NJ congressmen refuse pay during shutdown — But can they?
At least two of New Jersey's Congressional delegates have said they will refuse paychecks until the partial federal shutdown has ended.
The two freshmen, Congresswoman Mikie Sherrill and Congressman Andy Kim, have asked that their "pay be withheld" until the shutdown is resolved.
Sherrill, a Montclair resident who represents the 11th District in North Jersey, is a former Navy Pilot and former federal prosecutor. She released her letter to the chief administrative officer, which was dated Jan. 1.
Kim also previously was a federal employee, including as foreign affairs officer for the Department of State and more recently with the National Security Council. Last week, the 3rd District representative from Bordentown, formally requested that the chief administrative officer withhold his pay during the shutdown.
As of Jan. 15, the 25th day of the partial shutdown, more than 70 members of the House of Representatives and Senate, of both parties have said they will ask to have their pay withheld.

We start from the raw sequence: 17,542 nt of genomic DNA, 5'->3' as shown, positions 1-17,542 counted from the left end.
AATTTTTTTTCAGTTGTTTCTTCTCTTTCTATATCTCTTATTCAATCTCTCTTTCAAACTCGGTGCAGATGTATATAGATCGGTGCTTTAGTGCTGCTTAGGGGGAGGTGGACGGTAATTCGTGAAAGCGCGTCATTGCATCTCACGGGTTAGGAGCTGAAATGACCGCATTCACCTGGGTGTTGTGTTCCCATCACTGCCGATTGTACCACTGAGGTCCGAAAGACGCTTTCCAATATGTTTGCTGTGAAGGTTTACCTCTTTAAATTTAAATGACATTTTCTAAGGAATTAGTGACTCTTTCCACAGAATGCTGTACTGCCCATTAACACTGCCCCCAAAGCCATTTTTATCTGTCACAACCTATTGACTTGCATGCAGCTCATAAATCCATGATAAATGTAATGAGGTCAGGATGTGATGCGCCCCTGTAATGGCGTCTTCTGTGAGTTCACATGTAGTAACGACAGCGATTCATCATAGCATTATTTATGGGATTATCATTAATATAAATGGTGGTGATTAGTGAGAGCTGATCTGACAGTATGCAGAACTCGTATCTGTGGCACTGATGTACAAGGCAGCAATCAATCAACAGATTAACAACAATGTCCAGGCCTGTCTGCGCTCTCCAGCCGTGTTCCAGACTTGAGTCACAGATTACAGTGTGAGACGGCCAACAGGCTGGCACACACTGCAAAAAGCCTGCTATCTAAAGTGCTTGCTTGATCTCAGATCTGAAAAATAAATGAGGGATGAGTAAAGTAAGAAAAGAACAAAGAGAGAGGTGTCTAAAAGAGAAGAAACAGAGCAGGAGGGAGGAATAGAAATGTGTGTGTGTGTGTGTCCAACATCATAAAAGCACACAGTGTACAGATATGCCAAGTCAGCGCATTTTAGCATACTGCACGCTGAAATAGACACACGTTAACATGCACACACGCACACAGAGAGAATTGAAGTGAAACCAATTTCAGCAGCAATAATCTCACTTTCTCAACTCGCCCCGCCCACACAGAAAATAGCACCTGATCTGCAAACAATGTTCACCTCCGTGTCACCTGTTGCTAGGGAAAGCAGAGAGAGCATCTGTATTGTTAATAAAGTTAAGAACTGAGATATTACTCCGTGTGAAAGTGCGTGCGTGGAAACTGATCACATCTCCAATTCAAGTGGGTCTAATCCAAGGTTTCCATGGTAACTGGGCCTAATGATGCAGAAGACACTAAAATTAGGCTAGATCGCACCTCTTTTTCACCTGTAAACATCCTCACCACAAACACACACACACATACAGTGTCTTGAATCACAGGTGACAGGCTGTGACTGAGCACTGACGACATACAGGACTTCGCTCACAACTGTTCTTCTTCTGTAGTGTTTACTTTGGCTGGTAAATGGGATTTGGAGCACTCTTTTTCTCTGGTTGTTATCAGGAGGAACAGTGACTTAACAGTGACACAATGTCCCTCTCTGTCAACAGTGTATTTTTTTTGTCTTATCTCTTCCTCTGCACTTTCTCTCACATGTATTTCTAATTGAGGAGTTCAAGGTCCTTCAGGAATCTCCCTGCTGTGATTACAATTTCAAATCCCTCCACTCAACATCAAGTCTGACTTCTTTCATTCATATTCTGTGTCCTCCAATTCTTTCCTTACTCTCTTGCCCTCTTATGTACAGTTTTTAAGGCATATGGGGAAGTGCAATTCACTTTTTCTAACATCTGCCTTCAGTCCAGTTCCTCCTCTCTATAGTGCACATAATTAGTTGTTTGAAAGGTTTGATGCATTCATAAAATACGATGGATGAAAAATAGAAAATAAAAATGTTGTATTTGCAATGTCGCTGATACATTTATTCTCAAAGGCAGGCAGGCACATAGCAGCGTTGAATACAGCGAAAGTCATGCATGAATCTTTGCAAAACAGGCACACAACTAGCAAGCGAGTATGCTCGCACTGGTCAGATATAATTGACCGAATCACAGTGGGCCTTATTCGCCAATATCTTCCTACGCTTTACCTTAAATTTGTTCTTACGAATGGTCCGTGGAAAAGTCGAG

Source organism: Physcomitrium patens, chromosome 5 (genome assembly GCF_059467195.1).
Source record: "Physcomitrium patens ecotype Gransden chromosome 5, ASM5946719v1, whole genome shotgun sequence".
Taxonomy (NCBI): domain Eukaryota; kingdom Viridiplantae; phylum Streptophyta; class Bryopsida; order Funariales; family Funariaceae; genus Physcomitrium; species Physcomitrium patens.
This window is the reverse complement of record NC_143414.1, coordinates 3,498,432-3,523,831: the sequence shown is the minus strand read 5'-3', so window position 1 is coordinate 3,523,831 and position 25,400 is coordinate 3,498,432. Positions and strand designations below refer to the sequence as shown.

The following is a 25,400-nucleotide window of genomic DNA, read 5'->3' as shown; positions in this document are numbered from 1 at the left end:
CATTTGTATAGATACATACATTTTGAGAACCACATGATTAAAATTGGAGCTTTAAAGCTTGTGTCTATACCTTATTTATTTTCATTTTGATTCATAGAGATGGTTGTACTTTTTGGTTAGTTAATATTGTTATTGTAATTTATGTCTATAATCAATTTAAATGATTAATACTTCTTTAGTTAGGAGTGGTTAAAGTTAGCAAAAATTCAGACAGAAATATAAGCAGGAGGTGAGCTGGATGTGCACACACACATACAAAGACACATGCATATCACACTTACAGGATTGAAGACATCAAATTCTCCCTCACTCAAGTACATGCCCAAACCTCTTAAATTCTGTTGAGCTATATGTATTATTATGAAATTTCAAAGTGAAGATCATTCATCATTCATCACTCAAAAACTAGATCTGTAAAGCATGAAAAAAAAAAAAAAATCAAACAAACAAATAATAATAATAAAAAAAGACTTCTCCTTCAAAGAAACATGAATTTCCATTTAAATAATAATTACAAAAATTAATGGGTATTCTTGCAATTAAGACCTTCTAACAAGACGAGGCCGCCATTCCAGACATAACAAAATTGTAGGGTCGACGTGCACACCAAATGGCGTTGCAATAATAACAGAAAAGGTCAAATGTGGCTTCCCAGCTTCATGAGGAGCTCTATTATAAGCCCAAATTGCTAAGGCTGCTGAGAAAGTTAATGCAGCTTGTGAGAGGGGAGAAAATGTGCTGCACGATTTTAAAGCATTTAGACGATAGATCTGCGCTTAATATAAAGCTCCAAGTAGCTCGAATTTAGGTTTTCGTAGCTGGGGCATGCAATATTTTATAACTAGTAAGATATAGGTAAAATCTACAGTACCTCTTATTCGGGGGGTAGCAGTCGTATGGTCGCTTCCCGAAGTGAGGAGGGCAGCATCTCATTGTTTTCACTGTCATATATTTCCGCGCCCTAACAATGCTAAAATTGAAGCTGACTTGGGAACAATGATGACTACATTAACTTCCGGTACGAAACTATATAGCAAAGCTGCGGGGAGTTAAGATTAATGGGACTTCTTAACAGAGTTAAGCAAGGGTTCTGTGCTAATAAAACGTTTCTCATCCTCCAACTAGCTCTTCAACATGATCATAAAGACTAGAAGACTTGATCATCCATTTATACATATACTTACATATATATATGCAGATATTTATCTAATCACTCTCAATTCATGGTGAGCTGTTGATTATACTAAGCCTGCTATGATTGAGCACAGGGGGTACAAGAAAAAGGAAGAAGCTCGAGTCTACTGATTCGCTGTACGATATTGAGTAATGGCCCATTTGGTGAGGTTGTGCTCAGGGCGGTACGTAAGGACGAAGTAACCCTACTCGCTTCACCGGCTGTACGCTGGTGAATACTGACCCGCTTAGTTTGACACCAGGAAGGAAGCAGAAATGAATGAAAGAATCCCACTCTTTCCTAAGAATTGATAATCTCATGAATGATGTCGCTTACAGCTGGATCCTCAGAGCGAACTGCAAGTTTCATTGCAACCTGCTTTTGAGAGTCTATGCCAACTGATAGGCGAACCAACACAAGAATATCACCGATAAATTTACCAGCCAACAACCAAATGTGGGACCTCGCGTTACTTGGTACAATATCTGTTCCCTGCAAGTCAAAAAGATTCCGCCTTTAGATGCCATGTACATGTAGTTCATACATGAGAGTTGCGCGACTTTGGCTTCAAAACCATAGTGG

Among the 13 senators who've declined pay are U.S. Sen. Bob Casey, of Pennsylvania, and U.S. Sen. Richard Blumenthal, of Connecticut, who's donating his pay to Homes For The Brave.
It's not the first time some representatives have opted to voluntarily withhold their own pay. According to the Washington Post, nearly 250 members of Congress didn’t accept pay during the 2013 shutdown, which lasted 16 days.
It's also not the first time during which some politicians have introduced a measure that would stop all members of Congress from getting paid during a shutdown. U.S. senators from Montana and Texas last week introduced the No Work, No Pay Act 2019. It would require all members of Congress to withhold their pay during a shutdown until the government reopens.
Last winter, there was the No Government No Pay Act 2018, introduced by several senators. The Government Shutdown Accountability and Economic Report Act, introduced in 2017, would have banned members of Congress from being paid salaries during a pay period in which a government shutdown is in effect.
Each time the issue is re-introduced, it is followed by debate of whether any such withholding of pay is legal
The issue stems from the fact that congressional pay is written into the Constitution. The 27th Amendment prevents Congress from raising or lowering its pay between elections.
The salary for most members of the U.S. Senate and House of Representatives is $174,000.
The offices of Sherrill, Kim and the chief administrative officer did not return requests seeking comment Tuesday.
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